Sooner Late Than Never

(Science of Sound; 2008)

By Eric Sams | 9 August 2008

This probably isn’t the first time that Brett Favre has made me look like a dick. I can’t recall the other times specifically, but I’m sure I’ve hated on him at some other point in my life only to be rebuffed by his Everyman transcendence. I probably said something like, “this game’s over, Green Bay sucks” last year right before he launched that bomb with his heels touching his own end line on the first play from scrimmage in overtime on Monday Night Football. Fuckin’ Brett Favre.

I mean, literally the day after I make an off handed reference to his retirement in my track review of “Sooner Late Than Never,” this motherfucker up and unretires. That review was embarrassingly obsolete before the digital ink dried. So it was with some measure of satisfaction that I heard yesterday he’s being traded to the Jets, which makes my remark remains valid in spirit if not accurate to the exact letter.

Here’s what else remains correct about my analysis in that piece: everything. It is a great, simple little cut from a pretty great, simple little album. I’m not sure that Michael Seinkowski has all the chutzpah of Favre’s humble, rural, Wrangler-jean-sellin’ juggernaut, he does seem to have dipped his goblet in that sea of effortless talent that has characterized much of the football icon’s career.

Seinkowski sings, tickles the ivory, and man’s the drum kit himself, but he truly excels as a composer. It’s the bells, cello swells, and nervy violin ending that raise “I’m a Disgrace” above the level of a mopey confessional. And it’s the careful instrumental extras like this throughout Sooner Late Than Never that belie the initial simplicity of the songwriting. On first listen this may sound like some shit you’ve heard a million times before, but Sooner is much too thoughtfully assembled to be a glorified covers album.

Even where the veneer of originality wears a touch thin, as on the obvious Meet the Beatles! era rip “Call That Girl,” Sooner stays a good record for the same reason that it’s a good record on more independent tracks, which is, simply put, because it sounds good. Seinkowski and his cobbled collective (other than the instruments manned by Seinkowski himself, virtually every other “member” of Whatfor is on loan from another Madison band) use the structure and solidity of readily familiar influences to their advantage. The wide—hell, near universal—and fertile pop confection territory settled by your early Beatles, your Kinks, and your Zombies serves as a springboard from which Seinkowski projects his, well, I’d favor the word “interpretations” over the word “inventions.” That is to say, this is a springboard which doesn’t encourage or allow any given artist to spring very far.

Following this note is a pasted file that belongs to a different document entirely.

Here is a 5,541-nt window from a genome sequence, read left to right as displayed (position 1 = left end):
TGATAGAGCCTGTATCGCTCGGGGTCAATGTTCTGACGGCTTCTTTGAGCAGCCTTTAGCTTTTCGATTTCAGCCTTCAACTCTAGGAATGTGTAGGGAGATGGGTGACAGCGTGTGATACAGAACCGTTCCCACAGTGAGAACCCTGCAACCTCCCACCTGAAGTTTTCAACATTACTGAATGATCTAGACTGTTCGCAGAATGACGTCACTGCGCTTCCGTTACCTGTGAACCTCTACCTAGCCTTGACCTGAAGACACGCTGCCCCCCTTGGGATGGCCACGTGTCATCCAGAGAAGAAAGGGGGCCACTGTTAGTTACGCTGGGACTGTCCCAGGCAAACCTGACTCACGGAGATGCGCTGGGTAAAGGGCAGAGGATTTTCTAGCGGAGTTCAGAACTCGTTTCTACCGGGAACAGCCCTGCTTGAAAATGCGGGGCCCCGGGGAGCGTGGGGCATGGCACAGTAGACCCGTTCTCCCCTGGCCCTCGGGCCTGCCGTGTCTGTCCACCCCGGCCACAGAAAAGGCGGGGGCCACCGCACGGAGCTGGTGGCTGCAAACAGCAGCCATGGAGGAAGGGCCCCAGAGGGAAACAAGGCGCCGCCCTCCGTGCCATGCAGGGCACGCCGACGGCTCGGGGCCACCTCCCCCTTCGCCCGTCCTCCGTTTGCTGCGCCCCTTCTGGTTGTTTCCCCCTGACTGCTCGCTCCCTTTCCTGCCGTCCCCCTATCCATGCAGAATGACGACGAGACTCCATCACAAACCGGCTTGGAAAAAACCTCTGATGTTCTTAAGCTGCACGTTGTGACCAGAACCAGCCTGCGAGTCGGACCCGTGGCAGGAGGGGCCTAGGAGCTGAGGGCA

Where Whatfor does branch out they do it with a shrug and a four-count. Sooner gives the impression that Seinkowski is the kind of student of music who can roll the twelve-sided dice of his influences and write dead center into whatever band comes up. “I’m a Disgrace” actually does sound like a b-side from The Bends (1995). The verses of “I’m Not Foolin’ Around” sound like good, understated early ’90s alt-rock, but when it would normally be time for the coiled-spring, Alice In Chains, cat-piss-spraying chorus, we get instead a delicate bell constellation and “ooooh, aaaaah” harmonics. Every song has clear antecedents, but every one is tweaked, personalized just enough not to upset the original, accepted balance.

So no, Seinkowski’s not inverting any paradigms, alright? He’s not turning his influences on their head or whatever the fuck else passes for revolutionary these days. It ain’t broke, he’s not fixing it. What he’s doing is playing music you recognize, and he’s kicking no small amount of ass at it. He’s sticking to basics. He’s standing in the pocket and throwing strikes, Brett Favre style, and when Brett throws a touchdown pass nobody ever asks him why it looked just like on Joe Montana threw in ’89. Well, actually, Jets fans might. New Yorkers are fucking ridiculous.

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